This page shows how a CG v2 style hip joint is assembled and how to repair a broken joint.
The best way of repairing a hip joint broken like this one was, is actually to cut the hip section apart, take the broken part out and repair and reinforce the broken part.
However as the hip section holds both the hip joints and the spring-loaded pelvic joint, I'd prefer not to open it unless I really need to.
So I came up with a less complicated repair which is described below.
The CG v2 hip joint is a clever complex joint allowing movement along 3 axis (forward, sideways, axial rotation), resulting in a range of movement similar to a human hip joint.
ZC Eve bodies come with a type of hip joint that is virtually identical to the CG v2 hip joint. The body shown here is a ZC Girl/Walking Paradise body with a partially broken hip joint.
I tried to repair this so I took some pictures disassembling the broken joint.
|The hip joint consists of a disc sandwiched between two semi-spheres, the spheres end in a pivot that is mounted in the pelvic section, the disc ends in a pin that is mounted in the thigh.|
Each of the semi-spheres provides half of the pivot pin that is fitted to the pelvic section. In this case the pivot pin from the right front semi-sphere is broken.
|In the rear semi-sphere a small screw is fitted, I started dis-assembly by removing this screw using a size 1 '+'-blade screwdriver.|
Note that it makes no sense removing the screw if the hip pivot pins are still intact as this will only loosen the joint, the joint will not come apart.
The screw only serves to add friction to the sideways movement of the leg.
|If not broken, the semi-sphere in which the screw is mounted could be lifted off by bending it (Note that this will probably cause it to break near the hip joint !), but the semi-sphere on the other side has a hollow hinge pin that runs all the way through the joint and there is no room to lift the leg off that pin.|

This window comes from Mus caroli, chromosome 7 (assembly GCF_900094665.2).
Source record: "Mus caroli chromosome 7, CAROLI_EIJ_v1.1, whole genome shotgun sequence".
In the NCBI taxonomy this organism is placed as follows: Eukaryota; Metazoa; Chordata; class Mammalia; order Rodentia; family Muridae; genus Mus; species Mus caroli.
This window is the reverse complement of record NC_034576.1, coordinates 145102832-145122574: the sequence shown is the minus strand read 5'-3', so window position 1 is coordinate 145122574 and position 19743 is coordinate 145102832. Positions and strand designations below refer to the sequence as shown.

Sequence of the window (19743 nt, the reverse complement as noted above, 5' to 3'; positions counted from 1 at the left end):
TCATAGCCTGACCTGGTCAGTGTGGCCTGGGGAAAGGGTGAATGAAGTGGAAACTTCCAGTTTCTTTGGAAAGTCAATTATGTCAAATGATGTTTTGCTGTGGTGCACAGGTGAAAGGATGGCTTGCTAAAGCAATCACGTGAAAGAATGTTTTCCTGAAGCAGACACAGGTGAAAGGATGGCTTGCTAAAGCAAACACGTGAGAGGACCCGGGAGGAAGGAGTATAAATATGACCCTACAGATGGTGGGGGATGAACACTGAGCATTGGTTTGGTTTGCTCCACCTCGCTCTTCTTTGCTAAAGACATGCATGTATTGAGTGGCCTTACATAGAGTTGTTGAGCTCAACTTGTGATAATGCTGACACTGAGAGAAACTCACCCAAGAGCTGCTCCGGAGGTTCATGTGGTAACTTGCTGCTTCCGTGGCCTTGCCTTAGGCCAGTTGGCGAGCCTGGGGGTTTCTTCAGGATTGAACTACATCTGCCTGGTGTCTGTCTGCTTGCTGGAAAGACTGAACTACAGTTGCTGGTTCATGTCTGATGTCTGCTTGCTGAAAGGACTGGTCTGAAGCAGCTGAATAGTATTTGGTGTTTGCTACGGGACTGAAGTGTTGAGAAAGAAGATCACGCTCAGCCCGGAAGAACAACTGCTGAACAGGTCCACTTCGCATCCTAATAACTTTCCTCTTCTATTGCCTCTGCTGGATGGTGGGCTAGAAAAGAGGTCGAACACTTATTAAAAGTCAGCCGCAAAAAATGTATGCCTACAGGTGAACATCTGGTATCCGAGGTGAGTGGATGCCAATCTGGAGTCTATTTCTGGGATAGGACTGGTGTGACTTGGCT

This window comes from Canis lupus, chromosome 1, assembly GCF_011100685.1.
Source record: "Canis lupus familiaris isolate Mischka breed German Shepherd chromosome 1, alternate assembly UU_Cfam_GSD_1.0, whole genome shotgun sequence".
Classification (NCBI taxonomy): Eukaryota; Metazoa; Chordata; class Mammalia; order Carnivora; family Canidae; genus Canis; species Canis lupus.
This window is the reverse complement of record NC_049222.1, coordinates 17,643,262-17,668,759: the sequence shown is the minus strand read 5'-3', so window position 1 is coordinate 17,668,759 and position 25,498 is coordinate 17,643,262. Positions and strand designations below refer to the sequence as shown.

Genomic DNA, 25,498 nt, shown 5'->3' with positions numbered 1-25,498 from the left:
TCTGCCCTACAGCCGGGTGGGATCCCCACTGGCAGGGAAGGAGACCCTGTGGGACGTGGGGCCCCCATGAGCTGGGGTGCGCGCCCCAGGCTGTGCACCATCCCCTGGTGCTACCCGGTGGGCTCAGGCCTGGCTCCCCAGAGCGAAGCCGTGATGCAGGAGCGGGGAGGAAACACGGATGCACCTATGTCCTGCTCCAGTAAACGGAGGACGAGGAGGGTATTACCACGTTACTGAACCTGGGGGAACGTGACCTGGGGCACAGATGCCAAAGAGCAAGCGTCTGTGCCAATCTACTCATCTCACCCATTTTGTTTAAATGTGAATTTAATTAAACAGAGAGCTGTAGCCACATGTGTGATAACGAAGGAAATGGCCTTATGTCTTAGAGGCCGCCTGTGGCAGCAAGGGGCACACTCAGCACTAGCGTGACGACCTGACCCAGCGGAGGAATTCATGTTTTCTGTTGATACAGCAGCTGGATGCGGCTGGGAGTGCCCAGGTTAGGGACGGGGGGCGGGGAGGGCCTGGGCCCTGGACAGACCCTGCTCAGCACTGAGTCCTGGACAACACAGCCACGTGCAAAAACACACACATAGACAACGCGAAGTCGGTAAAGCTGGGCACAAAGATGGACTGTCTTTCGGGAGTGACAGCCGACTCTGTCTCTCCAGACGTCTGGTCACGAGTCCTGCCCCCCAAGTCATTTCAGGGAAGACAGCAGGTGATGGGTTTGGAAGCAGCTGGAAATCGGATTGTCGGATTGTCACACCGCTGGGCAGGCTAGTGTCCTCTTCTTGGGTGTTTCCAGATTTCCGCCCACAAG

Here it becomes clear that the broken part can not be repaired without cutting the pelvic section open or modifying some parts of the joint: the sphere-shaped part of the hip joint can only be assembled before the pivot is inserted into the pelvic section, there is no way to fit the disc of the leg between the semi-spheres (actually: replacing the fixed hinge pin by a removable one could do the trick but this requires a second screw which will end up in plain sight and might make the joint less stable. Replacing one defect by another one is not a successful repair IMHO).
(Using a nut-and-bolt might work though: cut the hollow pin off along the edge of the semi-sphere, firmly attach a nut inside the semi-sphere, cut the hollow pin to the exact width of the disc and replace the screw by a bolt. Enlarge the hole in the hollow pin so that the bolt will rotate freely (otherwise it will be impossible to screw the bolt through the pin) then insert the hollow pin into the disc. Now the disc can be slipped in and out of the two semi-spheres, so the broken semi-sphere could now be repaired.)
|Broken part removed, showing the hinge pin that runs straight through the joint.|
Note that to remove this part the disc on top of the leg needed to be rotated by half a turn.